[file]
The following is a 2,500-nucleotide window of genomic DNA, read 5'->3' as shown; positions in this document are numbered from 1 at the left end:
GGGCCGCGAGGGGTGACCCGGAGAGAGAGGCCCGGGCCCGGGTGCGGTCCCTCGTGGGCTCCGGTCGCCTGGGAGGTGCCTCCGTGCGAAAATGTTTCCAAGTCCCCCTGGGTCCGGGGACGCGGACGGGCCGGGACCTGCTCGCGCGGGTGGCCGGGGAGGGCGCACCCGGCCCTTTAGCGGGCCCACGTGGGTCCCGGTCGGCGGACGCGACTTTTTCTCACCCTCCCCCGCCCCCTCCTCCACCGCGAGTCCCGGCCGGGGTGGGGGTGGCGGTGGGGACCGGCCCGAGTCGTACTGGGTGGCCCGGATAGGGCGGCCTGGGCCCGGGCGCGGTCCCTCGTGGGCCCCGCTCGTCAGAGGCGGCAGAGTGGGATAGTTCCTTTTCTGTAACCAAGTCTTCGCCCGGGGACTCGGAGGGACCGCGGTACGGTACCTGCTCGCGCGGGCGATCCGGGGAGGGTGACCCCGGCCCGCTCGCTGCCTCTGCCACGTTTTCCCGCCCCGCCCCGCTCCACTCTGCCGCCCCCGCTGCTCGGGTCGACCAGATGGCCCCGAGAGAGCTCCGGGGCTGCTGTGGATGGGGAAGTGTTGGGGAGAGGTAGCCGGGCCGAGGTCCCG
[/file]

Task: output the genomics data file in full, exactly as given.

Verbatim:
The following is a 2,500-nucleotide window of genomic DNA, read 5'->3' as shown; positions in this document are numbered from 1 at the left end:
GGGCCGCGAGGGGTGACCCGGAGAGAGAGGCCCGGGCCCGGGTGCGGTCCCTCGTGGGCTCCGGTCGCCTGGGAGGTGCCTCCGTGCGAAAATGTTTCCAAGTCCCCCTGGGTCCGGGGACGCGGACGGGCCGGGACCTGCTCGCGCGGGTGGCCGGGGAGGGCGCACCCGGCCCTTTAGCGGGCCCACGTGGGTCCCGGTCGGCGGACGCGACTTTTTCTCACCCTCCCCCGCCCCCTCCTCCACCGCGAGTCCCGGCCGGGGTGGGGGTGGCGGTGGGGACCGGCCCGAGTCGTACTGGGTGGCCCGGATAGGGCGGCCTGGGCCCGGGCGCGGTCCCTCGTGGGCCCCGCTCGTCAGAGGCGGCAGAGTGGGATAGTTCCTTTTCTGTAACCAAGTCTTCGCCCGGGGACTCGGAGGGACCGCGGTACGGTACCTGCTCGCGCGGGCGATCCGGGGAGGGTGACCCCGGCCCGCTCGCTGCCTCTGCCACGTTTTCCCGCCCCGCCCCGCTCCACTCTGCCGCCCCCGCTGCTCGGGTCGACCAGATGGCCCCGAGAGAGCTCCGGGGCTGCTGTGGATGGGGAAGTGTTGGGGAGAGGTAGCCGGGCCGAGGTCCCG